Heightmap Bristle Brush Tips

When looking at oil paintings, especially the impressionistic ones, it is hard not to be in awe of the effect the visible brush strokes have on the painting. While a digital painting program is a fundamentally different medium from the oil paint one, we can utilize some tricks to get visible brush strokes.

The simplest way to get a visible brush stroke is to select a predefined brush. If you select one with several separate dots, and lower the spacing to 0.02, you can get a sort of brush stroke effect. But we can do better, for example, how about a brush which gives more coverage, the harder you press?

Image showing a simple bristle-like stroke.

Using the sharpness option.

We can achieve that effect with the sharpness option. Consider the following brush tip. We've used the gradient tool to draw two concentric foreground-to-transparent gradients side by side on a white-filled layer. Then we used the elliptical selection tool with Edit ‣ Copy Merged to cut out an ellipse shape, and then used the clipboard option in the predefined brush chooser to create a new brush.

Simple brush with many gradients as a stroke.

By default, this isn't a very interesting brush. But when selecting the Sharpness option available in the pixel brush engine, it gives a totally different result:

Image as above but then with sharpness option enabled.

The darker areas of the brush will be drawn first, and the lightest areas of the brush only at very high pressure. By adding more soft dots to the whole, we can get an even more interesting brush:

Image as above but then with a complexer main image.

In effect, we are creating a kind of heightmap here. With the darkest dots representing the longest hairs, and the lightest pixels the shortest. With some effort, you can represent a ton of different brushes this way:

A collection of potential bristle brushes with a little image of the kind of brush that is being simulated.

By putting the darkest spot into different locations, we can get a variety of strokes.

But we can go even further. For example, how about making this a lightness brush? This can be done by...

  1. Opening the brush in Krita.

  2. Inverting via Filter ‣ Adjust ‣ Invert

  3. Duplicating the layer.

  4. Then using Filter ‣ Map ‣ Phongbump Map on the topmost layer.

  5. Then select the lowest layer. mouseright for the context menu, then select convert ‣ to transparency mask.

  6. Finally, to soften the result, you can merge the layer and apply a bit of motion blur. Especially when using together with rotation set to drawing angle or tilt, some plain horizontal motion blur will reduce stray pixel artifacts.

Then select all, copy, and use the clipboard function in the predefined brushes menu, and make sure to untick Create Mask From Color. What we're effectively doing here is ensuring that the transparency is being used for the sharpness, while having the color be using for the lightness map.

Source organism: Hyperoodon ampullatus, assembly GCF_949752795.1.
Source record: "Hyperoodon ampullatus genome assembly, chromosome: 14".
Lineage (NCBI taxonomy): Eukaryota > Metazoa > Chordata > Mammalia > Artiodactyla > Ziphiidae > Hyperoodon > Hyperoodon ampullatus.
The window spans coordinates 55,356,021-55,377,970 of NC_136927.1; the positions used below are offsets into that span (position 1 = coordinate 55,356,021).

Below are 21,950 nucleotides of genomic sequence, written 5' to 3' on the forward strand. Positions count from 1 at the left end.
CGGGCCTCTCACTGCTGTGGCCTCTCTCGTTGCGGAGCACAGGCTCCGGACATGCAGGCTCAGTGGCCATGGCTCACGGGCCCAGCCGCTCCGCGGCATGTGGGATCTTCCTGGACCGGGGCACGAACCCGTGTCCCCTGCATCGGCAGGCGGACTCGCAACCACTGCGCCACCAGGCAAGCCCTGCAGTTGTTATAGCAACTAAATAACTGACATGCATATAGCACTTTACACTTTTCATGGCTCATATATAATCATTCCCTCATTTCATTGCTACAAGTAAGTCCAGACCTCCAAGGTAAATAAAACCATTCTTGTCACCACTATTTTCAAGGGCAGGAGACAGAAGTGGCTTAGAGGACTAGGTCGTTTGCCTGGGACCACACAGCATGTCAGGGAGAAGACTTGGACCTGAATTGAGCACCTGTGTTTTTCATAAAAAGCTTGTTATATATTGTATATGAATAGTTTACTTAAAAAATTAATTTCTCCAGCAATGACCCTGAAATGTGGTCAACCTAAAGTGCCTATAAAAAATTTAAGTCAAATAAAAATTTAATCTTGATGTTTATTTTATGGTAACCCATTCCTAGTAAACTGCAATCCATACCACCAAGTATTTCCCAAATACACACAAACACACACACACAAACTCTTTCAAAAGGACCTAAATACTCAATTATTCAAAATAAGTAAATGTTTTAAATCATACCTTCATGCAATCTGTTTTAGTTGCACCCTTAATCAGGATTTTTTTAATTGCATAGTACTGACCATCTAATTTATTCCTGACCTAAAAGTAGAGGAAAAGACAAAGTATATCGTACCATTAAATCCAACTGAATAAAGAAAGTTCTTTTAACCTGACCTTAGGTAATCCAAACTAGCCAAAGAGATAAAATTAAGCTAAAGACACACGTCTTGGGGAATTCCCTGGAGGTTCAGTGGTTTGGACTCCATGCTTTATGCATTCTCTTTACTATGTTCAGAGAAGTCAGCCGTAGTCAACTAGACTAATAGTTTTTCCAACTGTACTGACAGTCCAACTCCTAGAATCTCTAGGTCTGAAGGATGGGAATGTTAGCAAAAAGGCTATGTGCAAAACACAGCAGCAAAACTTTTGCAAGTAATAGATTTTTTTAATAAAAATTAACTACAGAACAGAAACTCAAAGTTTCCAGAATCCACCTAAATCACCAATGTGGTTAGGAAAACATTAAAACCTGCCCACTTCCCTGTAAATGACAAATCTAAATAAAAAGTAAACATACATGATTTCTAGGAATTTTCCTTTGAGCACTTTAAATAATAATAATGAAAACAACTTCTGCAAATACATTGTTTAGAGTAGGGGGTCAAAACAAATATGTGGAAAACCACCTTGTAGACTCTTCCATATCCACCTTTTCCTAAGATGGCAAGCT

Now select the brush and set the Brush mode to Lightness Map, and draw with a color that isn't black for the best effect.

Image showing various lightness map strokes.

A variety of brushes are made with the lightness method. You can adjust the brush by changing the neutral tone, brightness and contrast in the brush settings, or by adjusting these beforehand while making the brush. A good lightness brush has both a bit of darkness and brightness.


For Step 4 you can also use the edge detection filter (with modes set to 'top edge' or 'bottom edge') or the emboss filters.

We can also do similar things for the gradient brush tip:

Image showing various gradient strokes.

The above effect is all achieved with the same brush tip set to Gradient Map. By increasing the contrast or changing the neutral tone, the center point of the gradient is adjusted, giving different options in the same brush.

However, this sharpness option is not available for the color smudge brush, so what to do there?

Animated pressure brush

You can make brush tips that are animated.

If we take our example brush, and duplicate that layer 16 times or so.

Now, for each layer, start at the top, going to the bottom, you will want to apply the Filter ‣ Adjust ‣ Threshold, with different values. Starting from 255, and then each time, decrease the value by 16. So, the topmost layer should be at 255, next layer 240, the layer after that 224 and so forth. Eventually, you should have each layer have less coverage than the one above that. Now, go to the predefined brushes tab, and select Stamp. There select Animated for Style and Pressure for Selection Mode.

If everything went right, you now have a brush-tip that can be used with the color smudge brush. For a brush that uses the gradient map, or the lightness mode, a similar principle applies, except you first mouseright for the context menu, then select Split Alpha ‣ Alpha into Mask, and then only apply the threshold to the transparency mask. A softer result can be made by using the Filter ‣ Adjust ‣ Levels or Filter ‣ Adjust ‣ Curves to isolate the pixels for the given amount of pressure.